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How the City Council can help put healthy food in schools

Original post made by Resident, Another Palo Alto neighborhood, on Feb 20, 2009

Tell the City Council "no more dense housing". Increased population causes the restricted flow of water to local farmers. City populations compete for scarse water resources. Make sure farmers have enough water to plant crops for local farmers markets and grocery stores.


No Lunch Left Behind

By ALICE WATERS and KATRINA HERON
Published: February 19, 2009
Berkeley, Calif.

THIS new era of government bailouts and widespread concern over wasteful spending offers an opportunity to take a hard look at the National School Lunch Program.

When school districts allow fast-food snacks in the lunchroom they provoke widespread ire, and rightfully so. But food distributed by the National School Lunch Program contains some of the same ingredients found in fast food, and the resulting meals routinely fail to meet basic nutritional standards. Yet this is how the government continues to “help” feed millions of American schoolchildren, a great many of them from low-income households.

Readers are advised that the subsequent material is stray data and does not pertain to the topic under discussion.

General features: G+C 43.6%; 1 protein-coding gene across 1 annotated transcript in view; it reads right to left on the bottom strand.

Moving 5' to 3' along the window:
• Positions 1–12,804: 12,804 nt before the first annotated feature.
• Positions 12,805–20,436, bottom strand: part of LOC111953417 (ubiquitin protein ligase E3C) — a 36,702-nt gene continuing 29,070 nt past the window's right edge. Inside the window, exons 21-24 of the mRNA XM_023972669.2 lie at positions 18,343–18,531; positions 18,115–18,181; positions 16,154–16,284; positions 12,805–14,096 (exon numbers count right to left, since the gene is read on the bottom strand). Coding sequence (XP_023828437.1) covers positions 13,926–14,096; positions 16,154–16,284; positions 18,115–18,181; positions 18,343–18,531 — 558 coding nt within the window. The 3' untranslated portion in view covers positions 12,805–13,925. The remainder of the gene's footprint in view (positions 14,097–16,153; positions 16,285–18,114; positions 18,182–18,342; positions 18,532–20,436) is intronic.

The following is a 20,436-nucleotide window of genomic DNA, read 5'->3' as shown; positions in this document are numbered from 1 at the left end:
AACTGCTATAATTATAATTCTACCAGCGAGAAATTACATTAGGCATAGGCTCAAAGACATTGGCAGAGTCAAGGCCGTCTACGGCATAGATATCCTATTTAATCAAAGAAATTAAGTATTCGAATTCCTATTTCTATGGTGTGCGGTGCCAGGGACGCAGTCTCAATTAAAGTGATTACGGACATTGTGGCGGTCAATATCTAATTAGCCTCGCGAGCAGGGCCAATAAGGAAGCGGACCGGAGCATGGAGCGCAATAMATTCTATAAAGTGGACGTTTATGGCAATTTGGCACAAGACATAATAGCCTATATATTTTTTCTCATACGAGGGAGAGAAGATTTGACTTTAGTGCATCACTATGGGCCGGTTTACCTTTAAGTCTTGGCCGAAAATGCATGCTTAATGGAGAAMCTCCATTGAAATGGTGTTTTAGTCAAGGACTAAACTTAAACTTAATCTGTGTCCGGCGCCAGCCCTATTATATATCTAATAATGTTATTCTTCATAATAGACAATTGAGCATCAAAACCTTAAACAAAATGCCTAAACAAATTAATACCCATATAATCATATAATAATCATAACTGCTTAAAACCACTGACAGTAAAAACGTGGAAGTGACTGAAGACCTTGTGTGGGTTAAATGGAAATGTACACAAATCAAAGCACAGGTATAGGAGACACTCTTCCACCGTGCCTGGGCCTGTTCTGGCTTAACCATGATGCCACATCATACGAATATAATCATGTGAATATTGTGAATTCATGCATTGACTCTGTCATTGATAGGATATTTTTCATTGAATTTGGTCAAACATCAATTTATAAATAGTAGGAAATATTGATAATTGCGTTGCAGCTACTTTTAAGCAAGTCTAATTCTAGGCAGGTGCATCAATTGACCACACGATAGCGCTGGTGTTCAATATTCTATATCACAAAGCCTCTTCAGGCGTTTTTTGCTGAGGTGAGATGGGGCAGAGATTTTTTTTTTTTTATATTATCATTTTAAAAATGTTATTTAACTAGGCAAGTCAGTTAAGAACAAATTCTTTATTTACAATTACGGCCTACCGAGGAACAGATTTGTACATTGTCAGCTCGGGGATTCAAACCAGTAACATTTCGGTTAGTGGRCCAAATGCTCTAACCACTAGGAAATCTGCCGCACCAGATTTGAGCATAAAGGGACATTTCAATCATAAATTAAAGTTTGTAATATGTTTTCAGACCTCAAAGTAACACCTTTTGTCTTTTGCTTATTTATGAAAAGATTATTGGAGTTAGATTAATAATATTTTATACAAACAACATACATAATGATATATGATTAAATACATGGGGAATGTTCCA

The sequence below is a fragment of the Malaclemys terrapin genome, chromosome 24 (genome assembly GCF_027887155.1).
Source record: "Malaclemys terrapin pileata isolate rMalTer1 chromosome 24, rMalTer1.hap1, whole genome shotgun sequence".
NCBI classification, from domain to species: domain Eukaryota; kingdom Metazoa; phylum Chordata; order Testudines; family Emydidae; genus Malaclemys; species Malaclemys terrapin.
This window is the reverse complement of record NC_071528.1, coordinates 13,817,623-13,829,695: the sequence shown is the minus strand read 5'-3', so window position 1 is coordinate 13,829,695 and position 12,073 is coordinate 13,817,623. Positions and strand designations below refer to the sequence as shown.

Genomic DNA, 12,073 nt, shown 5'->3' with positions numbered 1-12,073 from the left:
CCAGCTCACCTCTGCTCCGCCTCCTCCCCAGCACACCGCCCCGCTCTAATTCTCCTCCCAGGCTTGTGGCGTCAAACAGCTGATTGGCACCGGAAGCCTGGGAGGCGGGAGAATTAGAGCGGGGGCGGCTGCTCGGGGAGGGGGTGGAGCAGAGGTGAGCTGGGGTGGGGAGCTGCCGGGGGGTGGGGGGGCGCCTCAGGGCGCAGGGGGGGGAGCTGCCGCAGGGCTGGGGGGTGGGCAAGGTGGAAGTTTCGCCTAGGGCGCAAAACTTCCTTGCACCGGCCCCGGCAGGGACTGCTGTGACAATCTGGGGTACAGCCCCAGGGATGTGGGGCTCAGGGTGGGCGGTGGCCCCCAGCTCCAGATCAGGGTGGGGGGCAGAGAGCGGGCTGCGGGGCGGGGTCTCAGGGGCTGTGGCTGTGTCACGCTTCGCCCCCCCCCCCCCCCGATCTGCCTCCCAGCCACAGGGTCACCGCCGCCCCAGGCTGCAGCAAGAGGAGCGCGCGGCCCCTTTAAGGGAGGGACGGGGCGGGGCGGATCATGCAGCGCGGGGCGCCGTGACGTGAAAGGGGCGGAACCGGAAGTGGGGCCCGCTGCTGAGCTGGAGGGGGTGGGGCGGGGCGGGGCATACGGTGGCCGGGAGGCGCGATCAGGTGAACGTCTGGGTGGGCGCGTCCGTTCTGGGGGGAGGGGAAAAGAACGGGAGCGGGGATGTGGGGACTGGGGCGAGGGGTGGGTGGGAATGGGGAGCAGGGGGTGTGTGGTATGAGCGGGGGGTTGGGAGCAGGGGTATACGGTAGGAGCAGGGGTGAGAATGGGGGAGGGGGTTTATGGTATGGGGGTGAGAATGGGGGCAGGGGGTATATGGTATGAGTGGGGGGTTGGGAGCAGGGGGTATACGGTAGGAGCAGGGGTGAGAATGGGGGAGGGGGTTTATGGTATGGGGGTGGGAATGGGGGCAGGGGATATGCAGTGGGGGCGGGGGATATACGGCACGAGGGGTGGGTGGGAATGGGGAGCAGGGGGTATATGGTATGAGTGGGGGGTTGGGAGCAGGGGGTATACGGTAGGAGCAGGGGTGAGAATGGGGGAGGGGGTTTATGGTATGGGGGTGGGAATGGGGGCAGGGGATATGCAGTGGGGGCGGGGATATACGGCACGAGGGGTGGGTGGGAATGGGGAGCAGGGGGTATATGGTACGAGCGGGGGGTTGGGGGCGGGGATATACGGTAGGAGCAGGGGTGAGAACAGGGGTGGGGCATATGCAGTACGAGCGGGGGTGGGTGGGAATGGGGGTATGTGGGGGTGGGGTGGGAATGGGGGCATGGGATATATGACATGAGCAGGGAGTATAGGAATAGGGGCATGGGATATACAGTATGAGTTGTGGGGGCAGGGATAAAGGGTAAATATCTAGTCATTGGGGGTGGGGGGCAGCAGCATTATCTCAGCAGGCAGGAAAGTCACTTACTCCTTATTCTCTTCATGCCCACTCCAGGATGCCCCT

Some Americans are demanding better.

Schools here in Berkeley, for example, continue to use U.S.D.A. commodities, but cook food from scratch and have added organic fruits and vegetables from area farms. They have cut costs by adopting more efficient accounting software and smart-bulk policies (like choosing milk dispensers over individual cartons), and by working with farmers to identify crops that they can grow in volume and sell for reasonable prices. Web Link

Comments (1)

Like this comment
Posted by Walter_E_Wallis
a resident of Midtown
on Feb 20, 2009 at 8:00 pm

Walter_E_Wallis is a registered user.

I know the milk in a carton is clean - I question any cafeteria ability to match the dairy in cleanup.


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